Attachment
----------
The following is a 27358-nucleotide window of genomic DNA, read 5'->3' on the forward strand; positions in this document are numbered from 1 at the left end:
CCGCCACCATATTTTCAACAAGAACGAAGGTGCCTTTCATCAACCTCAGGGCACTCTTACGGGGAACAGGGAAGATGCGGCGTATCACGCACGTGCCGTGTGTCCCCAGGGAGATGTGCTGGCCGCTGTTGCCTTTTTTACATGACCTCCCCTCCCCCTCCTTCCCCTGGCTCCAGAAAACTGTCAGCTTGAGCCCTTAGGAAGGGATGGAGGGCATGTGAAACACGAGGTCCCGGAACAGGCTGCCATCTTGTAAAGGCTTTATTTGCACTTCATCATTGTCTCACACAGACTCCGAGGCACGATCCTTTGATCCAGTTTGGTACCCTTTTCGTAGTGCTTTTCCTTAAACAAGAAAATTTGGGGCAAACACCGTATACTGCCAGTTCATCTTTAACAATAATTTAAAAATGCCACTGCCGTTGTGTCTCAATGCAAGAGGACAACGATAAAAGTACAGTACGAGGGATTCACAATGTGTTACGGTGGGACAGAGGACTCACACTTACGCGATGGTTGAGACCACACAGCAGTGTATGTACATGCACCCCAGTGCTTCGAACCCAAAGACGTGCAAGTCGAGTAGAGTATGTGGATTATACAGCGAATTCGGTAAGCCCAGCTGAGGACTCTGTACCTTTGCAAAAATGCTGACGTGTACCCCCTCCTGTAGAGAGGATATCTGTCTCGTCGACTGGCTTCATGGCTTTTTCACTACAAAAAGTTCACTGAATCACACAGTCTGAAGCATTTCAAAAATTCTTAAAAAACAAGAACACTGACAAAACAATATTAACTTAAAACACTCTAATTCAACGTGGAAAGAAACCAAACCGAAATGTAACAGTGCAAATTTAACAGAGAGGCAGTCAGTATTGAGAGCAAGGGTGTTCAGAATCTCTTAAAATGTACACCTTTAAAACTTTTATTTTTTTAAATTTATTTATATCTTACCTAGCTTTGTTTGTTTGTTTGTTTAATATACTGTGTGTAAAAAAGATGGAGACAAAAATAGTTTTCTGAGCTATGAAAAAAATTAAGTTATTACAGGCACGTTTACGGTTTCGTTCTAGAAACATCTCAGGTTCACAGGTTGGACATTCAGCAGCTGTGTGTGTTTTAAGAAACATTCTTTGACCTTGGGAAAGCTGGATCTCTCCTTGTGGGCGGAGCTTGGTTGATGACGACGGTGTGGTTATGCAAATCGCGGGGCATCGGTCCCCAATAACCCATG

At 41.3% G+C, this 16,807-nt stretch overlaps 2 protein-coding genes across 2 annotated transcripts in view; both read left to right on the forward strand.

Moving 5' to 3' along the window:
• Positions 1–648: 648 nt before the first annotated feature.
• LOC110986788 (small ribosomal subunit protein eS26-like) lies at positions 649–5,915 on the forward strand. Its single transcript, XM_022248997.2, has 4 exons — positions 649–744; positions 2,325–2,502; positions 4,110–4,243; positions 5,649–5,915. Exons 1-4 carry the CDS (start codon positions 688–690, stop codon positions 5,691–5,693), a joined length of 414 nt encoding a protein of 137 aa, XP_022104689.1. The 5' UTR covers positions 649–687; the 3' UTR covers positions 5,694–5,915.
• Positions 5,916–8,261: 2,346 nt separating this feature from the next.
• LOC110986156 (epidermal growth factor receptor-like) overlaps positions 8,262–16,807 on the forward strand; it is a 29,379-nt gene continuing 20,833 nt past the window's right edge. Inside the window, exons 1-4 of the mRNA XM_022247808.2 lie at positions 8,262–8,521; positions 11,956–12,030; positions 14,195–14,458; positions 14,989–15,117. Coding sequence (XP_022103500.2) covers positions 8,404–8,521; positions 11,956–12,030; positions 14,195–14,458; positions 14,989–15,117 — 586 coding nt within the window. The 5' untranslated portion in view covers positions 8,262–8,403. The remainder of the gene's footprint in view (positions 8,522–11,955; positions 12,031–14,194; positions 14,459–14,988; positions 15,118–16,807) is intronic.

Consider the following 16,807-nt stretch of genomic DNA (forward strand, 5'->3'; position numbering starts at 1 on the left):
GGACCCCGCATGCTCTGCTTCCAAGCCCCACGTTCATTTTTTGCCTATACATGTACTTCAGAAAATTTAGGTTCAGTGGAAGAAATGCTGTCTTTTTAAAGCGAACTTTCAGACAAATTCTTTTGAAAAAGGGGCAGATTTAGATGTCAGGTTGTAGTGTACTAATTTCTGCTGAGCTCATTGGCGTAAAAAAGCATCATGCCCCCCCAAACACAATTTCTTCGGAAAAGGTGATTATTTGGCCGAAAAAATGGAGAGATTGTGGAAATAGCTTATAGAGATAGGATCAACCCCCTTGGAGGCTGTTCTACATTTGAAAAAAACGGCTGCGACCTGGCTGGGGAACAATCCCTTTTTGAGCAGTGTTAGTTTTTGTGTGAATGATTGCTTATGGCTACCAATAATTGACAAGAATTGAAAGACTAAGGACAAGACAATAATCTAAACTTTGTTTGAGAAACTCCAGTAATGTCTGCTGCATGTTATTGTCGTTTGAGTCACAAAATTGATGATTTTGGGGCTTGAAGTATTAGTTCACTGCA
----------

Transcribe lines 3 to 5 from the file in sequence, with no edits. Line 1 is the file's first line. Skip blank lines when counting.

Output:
At 41.3% G+C, this 16,807-nt stretch overlaps 2 protein-coding genes across 2 annotated transcripts in view; both read left to right on the forward strand.

Moving 5' to 3' along the window:
• Positions 1–648: 648 nt before the first annotated feature.